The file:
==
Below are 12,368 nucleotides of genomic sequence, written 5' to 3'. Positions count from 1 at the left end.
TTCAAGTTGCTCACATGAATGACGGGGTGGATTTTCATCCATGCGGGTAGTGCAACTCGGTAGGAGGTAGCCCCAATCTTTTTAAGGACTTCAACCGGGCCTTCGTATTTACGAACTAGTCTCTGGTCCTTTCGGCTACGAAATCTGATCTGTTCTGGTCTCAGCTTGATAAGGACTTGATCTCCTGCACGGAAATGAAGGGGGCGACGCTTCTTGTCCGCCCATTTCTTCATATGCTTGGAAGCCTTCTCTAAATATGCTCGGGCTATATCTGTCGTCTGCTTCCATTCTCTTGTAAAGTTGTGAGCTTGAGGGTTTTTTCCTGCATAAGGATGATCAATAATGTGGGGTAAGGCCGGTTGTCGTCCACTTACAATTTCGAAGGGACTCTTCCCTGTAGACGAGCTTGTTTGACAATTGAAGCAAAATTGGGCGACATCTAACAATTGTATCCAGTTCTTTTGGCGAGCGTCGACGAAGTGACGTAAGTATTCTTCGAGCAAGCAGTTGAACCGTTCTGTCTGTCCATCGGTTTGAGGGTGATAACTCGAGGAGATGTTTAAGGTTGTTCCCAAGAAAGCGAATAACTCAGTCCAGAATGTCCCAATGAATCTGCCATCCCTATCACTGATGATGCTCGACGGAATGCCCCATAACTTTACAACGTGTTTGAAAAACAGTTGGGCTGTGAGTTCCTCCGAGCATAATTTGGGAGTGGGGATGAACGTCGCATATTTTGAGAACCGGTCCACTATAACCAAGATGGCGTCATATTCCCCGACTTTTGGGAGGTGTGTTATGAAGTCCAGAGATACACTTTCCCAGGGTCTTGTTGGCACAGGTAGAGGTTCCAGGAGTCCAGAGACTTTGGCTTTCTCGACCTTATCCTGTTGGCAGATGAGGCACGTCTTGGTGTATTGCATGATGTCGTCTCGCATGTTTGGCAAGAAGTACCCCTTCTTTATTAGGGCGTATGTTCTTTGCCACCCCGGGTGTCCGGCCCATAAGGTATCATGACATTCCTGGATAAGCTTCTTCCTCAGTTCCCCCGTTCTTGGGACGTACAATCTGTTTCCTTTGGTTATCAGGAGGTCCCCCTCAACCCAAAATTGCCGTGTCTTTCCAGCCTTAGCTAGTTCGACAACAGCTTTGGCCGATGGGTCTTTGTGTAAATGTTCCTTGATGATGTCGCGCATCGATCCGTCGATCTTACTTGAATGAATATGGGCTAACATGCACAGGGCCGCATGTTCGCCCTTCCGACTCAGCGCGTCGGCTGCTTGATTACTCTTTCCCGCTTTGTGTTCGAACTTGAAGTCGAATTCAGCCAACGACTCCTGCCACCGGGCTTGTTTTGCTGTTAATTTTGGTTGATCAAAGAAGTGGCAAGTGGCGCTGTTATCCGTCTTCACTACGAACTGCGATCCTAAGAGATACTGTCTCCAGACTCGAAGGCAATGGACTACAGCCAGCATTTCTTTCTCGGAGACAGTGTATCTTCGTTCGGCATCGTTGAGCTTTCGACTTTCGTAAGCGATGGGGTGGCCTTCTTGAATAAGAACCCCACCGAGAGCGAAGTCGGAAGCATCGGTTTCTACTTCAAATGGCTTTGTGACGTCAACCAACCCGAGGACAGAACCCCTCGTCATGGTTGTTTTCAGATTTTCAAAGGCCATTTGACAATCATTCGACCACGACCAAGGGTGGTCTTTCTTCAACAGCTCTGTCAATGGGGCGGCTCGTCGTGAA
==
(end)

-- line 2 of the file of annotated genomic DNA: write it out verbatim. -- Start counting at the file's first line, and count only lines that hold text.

TTCAAGTTGCTCACATGAATGACGGGGTGGATTTTCATCCATGCGGGTAGTGCAACTCGGTAGGAGGTAGCCCCAATCTTTTTAAGGACTTCAACCGGGCCTTCGTATTTACGAACTAGTCTCTGGTCCTTTCGGCTACGAAATCTGATCTGTTCTGGTCTCAGCTTGATAAGGACTTGATCTCCTGCACGGAAATGAAGGGGGCGACGCTTCTTGTCCGCCCATTTCTTCATATGCTTGGAAGCCTTCTCTAAATATGCTCGGGCTATATCTGTCGTCTGCTTCCATTCTCTTGTAAAGTTGTGAGCTTGAGGGTTTTTTCCTGCATAAGGATGATCAATAATGTGGGGTAAGGCCGGTTGTCGTCCACTTACAATTTCGAAGGGACTCTTCCCTGTAGACGAGCTTGTTTGACAATTGAAGCAAAATTGGGCGACATCTAACAATTGTATCCAGTTCTTTTGGCGAGCGTCGACGAAGTGACGTAAGTATTCTTCGAGCAAGCAGTTGAACCGTTCTGTCTGTCCATCGGTTTGAGGGTGATAACTCGAGGAGATGTTTAAGGTTGTTCCCAAGAAAGCGAATAACTCAGTCCAGAATGTCCCAATGAATCTGCCATCCCTATCACTGATGATGCTCGACGGAATGCCCCATAACTTTACAACGTGTTTGAAAAACAGTTGGGCTGTGAGTTCCTCCGAGCATAATTTGGGAGTGGGGATGAACGTCGCATATTTTGAGAACCGGTCCACTATAACCAAGATGGCGTCATATTCCCCGACTTTTGGGAGGTGTGTTATGAAGTCCAGAGATACACTTTCCCAGGGTCTTGTTGGCACAGGTAGAGGTTCCAGGAGTCCAGAGACTTTGGCTTTCTCGACCTTATCCTGTTGGCAGATGAGGCACGTCTTGGTGTATTGCATGATGTCGTCTCGCATGTTTGGCAAGAAGTACCCCTTCTTTATTAGGGCGTATGTTCTTTGCCACCCCGGGTGTCCGGCCCATAAGGTATCATGACATTCCTGGATAAGCTTCTTCCTCAGTTCCCCCGTTCTTGGGACGTACAATCTGTTTCCTTTGGTTATCAGGAGGTCCCCCTCAACCCAAAATTGCCGTGTCTTTCCAGCCTTAGCTAGTTCGACAACAGCTTTGGCCGATGGGTCTTTGTGTAAATGTTCCTTGATGATGTCGCGCATCGATCCGTCGATCTTACTTGAATGAATATGGGCTAACATGCACAGGGCCGCATGTTCGCCCTTCCGACTCAGCGCGTCGGCTGCTTGATTACTCTTTCCCGCTTTGTGTTCGAACTTGAAGTCGAATTCAGCCAACGACTCCTGCCACCGGGCTTGTTTTGCTGTTAATTTTGGTTGATCAAAGAAGTGGCAAGTGGCGCTGTTATCCGTCTTCACTACGAACTGCGATCCTAAGAGATACTGTCTCCAGACTCGAAGGCAATGGACTACAGCCAGCATTTCTTTCTCGGAGACAGTGTATCTTCGTTCGGCATCGTTGAGCTTTCGACTTTCGTAAGCGATGGGGTGGCCTTCTTGAATAAGAACCCCACCGAGAGCGAAGTCGGAAGCATCGGTTTCTACTTCAAATGGCTTTGTGACGTCAACCAACCCGAGGACAGAACCCCTCGTCATGGTTGTTTTCAGATTTTCAAAGGCCATTTGACAATCATTCGACCACGACCAAGGGTGGTCTTTCTTCAACAGCTCTGTCAATGGGGCGGCTCGTCGTGAA